by Joschka Köck
A question that I have often asked myself as a researcher and theatre maker is: Can social science jump off the page and into reality? Can theatre jump off the stage and become/have impact on reality? In this webinar I will try to argue that this is not a yes/no question but rather we should ask: How can and do we have impact on reality as activist researchers/theatre makers?
In the session on 12 March (2pm GMT/3pm CET), I will introduce my research and practical experiences on the potentials of Theatre of the Oppressed (TO) as spiritual activism for socio-ecological transformation and try to answer the above questions with practical examples from the research.
What is the Theatre of the Oppressed (TO)?
Theatre of the Oppressed is a range of techniques, games and exercises, using embodied narrative to support the empowerment and liberation of individuals and their communities. The approach was developed by Augusto Boal in South America, and has since been used all over the world in the building of community, to dynamize social engagement, in social movements and to support individuals to realise their creative potential for personal and social transformation.
“Theatre is a form of knowledge; it should and can also be a means of transforming society. Theatre can help us build our future, rather than just waiting for it.”
– Augusto Boal, Games For Actors & Non-Actors
In essence, it TO utilises theatre in order to generate solutions to real problems, create dialogue where before there was only monologue, and ultimately “humanise humanity” by enabling people to develop the skills and faculties to liberate themselves and others. It creates space for a rehearsal for life. It is a way of analysing the power dynamics of our society and our personal relationships, purporting that personal problems are social problems. (Thanks for this short explanation to Reboot the Roots, UK)
What can you expect from the online session?
I will firstly introduce TO as a methodology, movement and form of knowledge that on the one hand shares similarities with the Participatory Action Research (PAR) of the South and at the other hand transgresses dominant dichotomies in knowledge production (mind/body, ratio/emotions, researcher/subject-objects etc.)
Secondly, I will show how TO has inspired postcolonial performative auto-ethnographic research methods (Spry et al.) that I use in my own research project. In this way, I am trying to touch upon a question that is also shaped by dominant power structures in (social) science: How personal/emotional a research project is allowed to be and how much is the researcher allowed to be involved in it? I will try to show that research can suddenly get painful when you realise that you reproduce power structures that you actually set out to challenge and give you some other personal insights from autoethnographic research practice.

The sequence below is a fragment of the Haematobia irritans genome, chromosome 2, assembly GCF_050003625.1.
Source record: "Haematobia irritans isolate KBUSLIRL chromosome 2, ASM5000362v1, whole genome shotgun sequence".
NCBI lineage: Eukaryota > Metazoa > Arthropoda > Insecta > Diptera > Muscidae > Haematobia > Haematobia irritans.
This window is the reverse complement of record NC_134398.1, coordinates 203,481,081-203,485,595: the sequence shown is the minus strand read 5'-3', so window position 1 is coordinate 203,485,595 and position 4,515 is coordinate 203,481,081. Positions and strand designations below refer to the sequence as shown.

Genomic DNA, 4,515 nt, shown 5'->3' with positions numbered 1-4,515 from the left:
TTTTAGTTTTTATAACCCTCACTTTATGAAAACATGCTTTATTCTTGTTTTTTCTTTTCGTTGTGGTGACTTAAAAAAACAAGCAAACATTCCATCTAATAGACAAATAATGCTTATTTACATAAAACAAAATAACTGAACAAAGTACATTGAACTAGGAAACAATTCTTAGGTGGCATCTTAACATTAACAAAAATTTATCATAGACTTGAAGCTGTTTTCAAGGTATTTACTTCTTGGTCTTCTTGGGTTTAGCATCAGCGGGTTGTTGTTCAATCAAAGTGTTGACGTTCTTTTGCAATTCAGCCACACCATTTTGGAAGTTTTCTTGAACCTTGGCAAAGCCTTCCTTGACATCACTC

Thirdly, I will outline some processes that happened in my Action Research (and: what I perceived as Action Research in this process). Questions that are relevant to that are: How is the research project intertwined with reality? What actions have been set in the course of the research that have had an effect on reality? How does it transgress colonial, patriarchal or extractivist forms of knowledge production? How do we perceive our impact on society?
After the introduction and a short input, we will try to dialogue and explore the topics raised together focussing on the needs and interests of the participants in a Freirian way.
Some of my goals with science and academia are to open questions, complexities, showing insecurities and giving space to contemplate contradictions. I want to pursue a science that doesn‘t try to argue or show something and still has a clear political standpoint.
Joschka Köck is a PhD researcher with the University of Kassel, a Theatre of the Oppressed practitioner and activist with TdU Wien, Vienna. Trying to live researcher, activist and theatre art in one and not separated identities, he is constantly trying to learn to fail, unknow, be ready to be astonished and be at awe with the world. This means dealing with, challenging and admitting to reproduce colonial, developmental, capitalistic and patriarchal power structures at the same time, or in Haraway‘s words „staying with the trouble“.